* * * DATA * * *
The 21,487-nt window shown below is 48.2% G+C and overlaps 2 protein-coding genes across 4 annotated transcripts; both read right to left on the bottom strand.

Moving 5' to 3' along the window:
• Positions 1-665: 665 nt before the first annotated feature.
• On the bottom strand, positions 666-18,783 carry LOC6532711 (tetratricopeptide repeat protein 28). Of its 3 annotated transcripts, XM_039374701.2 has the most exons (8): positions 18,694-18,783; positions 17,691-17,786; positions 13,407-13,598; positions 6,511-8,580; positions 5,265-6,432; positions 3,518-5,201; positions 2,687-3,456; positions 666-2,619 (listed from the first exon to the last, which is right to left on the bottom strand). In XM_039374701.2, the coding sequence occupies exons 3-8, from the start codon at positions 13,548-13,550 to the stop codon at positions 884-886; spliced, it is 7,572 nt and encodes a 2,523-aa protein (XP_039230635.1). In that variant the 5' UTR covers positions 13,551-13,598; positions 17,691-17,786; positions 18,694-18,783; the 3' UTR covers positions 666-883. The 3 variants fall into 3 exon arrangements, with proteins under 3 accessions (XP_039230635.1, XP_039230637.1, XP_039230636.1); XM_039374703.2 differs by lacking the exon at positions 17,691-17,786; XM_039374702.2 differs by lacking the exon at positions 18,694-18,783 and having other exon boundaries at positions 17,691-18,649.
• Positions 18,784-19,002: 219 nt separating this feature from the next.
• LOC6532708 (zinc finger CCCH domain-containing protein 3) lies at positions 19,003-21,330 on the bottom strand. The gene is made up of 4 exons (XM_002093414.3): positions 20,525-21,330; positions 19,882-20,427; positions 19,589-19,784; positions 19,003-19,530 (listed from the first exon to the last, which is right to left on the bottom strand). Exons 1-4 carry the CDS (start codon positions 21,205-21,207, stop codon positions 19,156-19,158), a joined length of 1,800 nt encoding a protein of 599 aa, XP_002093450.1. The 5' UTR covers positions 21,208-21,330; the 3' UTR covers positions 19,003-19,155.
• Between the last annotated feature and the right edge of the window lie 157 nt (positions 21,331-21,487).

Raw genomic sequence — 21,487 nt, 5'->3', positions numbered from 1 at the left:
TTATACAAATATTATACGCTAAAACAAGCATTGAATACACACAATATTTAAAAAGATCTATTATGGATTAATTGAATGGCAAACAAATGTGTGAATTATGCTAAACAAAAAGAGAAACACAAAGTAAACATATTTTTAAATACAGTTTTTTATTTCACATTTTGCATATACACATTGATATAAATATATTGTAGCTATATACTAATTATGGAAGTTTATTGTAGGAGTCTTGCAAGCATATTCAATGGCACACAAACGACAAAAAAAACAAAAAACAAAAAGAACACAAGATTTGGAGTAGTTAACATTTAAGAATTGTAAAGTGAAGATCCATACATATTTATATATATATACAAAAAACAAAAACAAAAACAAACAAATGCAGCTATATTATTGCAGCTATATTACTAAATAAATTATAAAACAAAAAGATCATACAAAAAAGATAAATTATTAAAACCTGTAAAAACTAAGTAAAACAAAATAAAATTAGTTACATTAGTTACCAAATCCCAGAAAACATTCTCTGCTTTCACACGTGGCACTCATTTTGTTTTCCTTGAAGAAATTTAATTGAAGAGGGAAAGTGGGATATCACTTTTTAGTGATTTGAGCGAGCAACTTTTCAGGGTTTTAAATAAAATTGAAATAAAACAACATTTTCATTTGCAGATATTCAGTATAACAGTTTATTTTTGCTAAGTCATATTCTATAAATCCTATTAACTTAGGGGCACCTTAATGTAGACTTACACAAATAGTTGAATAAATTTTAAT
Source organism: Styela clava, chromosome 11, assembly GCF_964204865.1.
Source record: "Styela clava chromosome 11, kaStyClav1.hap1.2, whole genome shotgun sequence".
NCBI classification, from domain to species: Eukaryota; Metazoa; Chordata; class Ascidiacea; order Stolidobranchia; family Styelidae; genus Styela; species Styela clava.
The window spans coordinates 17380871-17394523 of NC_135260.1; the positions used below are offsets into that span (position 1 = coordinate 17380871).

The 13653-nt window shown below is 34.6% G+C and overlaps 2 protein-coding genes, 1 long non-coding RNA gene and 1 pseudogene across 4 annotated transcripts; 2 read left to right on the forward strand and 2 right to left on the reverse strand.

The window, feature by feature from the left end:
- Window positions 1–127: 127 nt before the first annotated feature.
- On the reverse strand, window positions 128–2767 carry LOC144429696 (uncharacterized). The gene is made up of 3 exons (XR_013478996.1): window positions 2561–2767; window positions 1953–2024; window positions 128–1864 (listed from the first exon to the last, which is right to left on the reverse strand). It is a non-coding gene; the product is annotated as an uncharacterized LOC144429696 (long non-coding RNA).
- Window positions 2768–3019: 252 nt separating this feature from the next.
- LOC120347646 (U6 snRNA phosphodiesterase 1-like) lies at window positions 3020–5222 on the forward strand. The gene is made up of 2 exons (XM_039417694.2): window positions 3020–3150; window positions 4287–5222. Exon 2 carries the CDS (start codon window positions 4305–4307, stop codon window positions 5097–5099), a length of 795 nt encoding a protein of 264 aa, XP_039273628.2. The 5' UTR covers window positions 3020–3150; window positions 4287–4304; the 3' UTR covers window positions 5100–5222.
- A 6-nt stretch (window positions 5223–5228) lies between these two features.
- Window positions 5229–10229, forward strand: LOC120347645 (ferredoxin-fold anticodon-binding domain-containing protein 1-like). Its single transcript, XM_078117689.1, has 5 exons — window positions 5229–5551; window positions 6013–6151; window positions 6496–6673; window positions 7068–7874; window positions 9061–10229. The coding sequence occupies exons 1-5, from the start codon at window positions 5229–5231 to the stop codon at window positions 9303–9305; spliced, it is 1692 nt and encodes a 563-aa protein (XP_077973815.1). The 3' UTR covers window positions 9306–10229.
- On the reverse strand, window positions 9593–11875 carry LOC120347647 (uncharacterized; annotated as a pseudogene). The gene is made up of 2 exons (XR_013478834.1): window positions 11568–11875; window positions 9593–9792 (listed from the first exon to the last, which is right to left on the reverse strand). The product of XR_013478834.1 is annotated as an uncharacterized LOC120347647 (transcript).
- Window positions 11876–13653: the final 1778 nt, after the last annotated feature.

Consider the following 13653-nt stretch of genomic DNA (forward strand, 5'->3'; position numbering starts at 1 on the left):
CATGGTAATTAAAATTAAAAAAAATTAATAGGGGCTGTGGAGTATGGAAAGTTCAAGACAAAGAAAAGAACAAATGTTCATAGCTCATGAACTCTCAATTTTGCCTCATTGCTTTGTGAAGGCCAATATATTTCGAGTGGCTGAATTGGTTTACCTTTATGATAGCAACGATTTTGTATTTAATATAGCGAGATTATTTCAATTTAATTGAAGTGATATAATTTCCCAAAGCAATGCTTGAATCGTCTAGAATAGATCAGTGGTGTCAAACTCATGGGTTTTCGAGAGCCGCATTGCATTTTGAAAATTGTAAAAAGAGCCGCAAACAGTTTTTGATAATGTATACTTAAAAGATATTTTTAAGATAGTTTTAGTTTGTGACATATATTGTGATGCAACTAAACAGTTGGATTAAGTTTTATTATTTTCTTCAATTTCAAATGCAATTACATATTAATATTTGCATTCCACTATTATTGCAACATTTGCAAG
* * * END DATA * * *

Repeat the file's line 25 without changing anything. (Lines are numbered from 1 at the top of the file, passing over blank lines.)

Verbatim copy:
CATGGTAATTAAAATTAAAAAAAATTAATAGGGGCTGTGGAGTATGGAAAGTTCAAGACAAAGAAAAGAACAAATGTTCATAGCTCATGAACTCTCAATTTTGCCTCATTGCTTTGTGAAGGCCAATATATTTCGAGTGGCTGAATTGGTTTACCTTTATGATAGCAACGATTTTGTATTTAATATAGCGAGATTATTTCAATTTAATTGAAGTGATATAATTTCCCAAAGCAATGCTTGAATCGTCTAGAATAGATCAGTGGTGTCAAACTCATGGGTTTTCGAGAGCCGCATTGCATTTTGAAAATTGTAAAAAGAGCCGCAAACAGTTTTTGATAATGTATACTTAAAAGATATTTTTAAGATAGTTTTAGTTTGTGACATATATTGTGATGCAACTAAACAGTTGGATTAAGTTTTATTATTTTCTTCAATTTCAAATGCAATTACATATTAATATTTGCATTCCACTATTATTGCAACATTTGCAAG